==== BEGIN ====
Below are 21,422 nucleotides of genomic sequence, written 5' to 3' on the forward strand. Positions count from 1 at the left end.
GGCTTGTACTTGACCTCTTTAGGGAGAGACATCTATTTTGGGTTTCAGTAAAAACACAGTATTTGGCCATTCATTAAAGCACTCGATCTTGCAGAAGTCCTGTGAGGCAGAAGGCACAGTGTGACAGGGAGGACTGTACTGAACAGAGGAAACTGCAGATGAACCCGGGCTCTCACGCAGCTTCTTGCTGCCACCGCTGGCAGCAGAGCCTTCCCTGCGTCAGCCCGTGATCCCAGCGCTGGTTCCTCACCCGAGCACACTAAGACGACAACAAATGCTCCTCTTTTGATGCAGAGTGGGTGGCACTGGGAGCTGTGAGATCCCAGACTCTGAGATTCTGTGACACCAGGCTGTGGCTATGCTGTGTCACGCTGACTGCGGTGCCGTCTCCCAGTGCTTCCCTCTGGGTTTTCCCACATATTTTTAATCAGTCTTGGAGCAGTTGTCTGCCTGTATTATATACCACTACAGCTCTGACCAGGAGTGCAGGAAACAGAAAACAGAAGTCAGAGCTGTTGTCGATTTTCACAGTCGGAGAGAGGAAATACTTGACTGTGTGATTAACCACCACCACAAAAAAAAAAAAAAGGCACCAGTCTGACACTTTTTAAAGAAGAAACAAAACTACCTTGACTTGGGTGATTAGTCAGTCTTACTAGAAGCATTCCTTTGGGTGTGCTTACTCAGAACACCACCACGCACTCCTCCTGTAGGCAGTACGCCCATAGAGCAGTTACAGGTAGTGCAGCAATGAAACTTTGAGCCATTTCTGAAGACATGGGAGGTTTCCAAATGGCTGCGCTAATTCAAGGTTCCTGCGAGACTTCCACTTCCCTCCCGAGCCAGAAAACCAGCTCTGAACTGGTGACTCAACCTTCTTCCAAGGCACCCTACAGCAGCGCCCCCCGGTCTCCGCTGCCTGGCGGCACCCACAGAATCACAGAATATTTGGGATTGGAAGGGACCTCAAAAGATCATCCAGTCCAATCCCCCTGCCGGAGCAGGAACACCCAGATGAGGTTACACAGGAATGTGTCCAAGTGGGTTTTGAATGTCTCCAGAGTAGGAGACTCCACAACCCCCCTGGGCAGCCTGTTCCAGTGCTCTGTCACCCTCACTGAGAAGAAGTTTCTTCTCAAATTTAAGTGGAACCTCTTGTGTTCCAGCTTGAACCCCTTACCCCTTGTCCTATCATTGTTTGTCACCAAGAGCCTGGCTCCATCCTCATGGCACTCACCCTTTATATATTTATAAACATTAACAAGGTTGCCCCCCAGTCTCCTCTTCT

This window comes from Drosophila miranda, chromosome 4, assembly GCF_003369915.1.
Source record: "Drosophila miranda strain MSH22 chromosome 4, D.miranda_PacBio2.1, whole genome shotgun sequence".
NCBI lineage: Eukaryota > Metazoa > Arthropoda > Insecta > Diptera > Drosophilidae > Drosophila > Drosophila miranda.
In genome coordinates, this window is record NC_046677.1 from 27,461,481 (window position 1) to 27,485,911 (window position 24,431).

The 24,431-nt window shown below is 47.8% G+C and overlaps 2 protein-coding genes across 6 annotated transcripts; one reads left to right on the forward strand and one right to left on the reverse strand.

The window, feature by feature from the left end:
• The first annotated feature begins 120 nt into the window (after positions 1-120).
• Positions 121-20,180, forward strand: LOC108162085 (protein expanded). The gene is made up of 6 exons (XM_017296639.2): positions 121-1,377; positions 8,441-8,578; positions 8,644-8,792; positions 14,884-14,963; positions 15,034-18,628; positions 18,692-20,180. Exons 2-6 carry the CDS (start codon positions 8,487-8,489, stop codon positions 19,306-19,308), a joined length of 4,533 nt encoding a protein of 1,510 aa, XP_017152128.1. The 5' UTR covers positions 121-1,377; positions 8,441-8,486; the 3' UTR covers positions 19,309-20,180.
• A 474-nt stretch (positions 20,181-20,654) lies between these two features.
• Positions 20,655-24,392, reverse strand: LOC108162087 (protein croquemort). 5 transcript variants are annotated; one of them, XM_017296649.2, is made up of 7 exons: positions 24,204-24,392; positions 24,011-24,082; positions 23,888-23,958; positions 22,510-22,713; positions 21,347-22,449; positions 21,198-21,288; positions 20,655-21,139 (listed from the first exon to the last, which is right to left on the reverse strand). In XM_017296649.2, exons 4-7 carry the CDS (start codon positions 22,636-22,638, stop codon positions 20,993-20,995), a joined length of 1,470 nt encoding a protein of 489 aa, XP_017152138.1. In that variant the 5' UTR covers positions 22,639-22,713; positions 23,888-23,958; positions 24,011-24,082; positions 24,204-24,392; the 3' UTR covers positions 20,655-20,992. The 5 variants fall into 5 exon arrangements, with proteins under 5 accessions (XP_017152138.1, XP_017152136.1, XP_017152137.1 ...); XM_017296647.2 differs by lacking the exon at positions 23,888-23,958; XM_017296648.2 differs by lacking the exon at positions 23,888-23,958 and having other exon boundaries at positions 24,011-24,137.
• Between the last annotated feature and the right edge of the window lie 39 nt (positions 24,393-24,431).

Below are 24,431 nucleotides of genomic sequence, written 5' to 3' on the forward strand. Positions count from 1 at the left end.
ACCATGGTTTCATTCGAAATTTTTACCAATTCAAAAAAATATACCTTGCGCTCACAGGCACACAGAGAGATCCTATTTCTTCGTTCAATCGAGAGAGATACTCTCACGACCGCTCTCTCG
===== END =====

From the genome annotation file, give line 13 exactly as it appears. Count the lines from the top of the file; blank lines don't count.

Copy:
• Between the last annotated feature and the right edge of the window lie 39 nt (positions 24,393-24,431).